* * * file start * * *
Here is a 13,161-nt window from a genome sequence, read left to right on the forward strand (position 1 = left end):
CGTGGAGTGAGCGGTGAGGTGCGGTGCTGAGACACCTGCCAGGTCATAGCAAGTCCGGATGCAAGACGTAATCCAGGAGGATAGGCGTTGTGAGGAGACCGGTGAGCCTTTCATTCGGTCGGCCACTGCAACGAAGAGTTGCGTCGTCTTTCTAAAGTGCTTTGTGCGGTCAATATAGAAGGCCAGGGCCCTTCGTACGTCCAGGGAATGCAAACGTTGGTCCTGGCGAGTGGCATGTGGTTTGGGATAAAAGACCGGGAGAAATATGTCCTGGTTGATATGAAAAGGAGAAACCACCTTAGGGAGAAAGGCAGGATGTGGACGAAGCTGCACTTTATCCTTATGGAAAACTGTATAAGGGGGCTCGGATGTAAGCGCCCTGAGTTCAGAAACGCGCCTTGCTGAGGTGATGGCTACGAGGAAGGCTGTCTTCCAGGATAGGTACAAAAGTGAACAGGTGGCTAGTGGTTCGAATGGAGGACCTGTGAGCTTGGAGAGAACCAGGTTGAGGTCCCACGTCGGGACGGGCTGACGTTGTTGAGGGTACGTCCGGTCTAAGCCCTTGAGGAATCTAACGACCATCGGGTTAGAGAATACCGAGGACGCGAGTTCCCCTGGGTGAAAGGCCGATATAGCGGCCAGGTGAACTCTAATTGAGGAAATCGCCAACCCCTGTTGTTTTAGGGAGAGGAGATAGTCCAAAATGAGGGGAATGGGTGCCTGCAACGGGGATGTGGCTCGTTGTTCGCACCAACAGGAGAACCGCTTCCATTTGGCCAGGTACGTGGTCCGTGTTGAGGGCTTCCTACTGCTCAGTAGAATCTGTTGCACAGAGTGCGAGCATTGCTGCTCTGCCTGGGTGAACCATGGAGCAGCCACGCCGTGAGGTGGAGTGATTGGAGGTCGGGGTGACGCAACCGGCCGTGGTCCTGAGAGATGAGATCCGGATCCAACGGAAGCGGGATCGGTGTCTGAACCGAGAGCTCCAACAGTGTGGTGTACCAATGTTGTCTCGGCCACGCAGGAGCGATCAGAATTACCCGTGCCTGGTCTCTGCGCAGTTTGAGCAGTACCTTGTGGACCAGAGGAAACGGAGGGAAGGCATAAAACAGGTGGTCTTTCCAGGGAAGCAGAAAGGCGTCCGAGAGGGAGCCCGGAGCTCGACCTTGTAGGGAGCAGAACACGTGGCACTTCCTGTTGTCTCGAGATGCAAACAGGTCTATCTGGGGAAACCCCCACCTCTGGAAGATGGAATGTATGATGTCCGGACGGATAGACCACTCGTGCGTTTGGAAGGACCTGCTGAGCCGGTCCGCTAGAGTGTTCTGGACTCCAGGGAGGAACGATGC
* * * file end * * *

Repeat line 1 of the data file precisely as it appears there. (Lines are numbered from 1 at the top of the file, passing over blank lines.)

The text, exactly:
Here is a 13,161-nt window from a genome sequence, read left to right on the forward strand (position 1 = left end):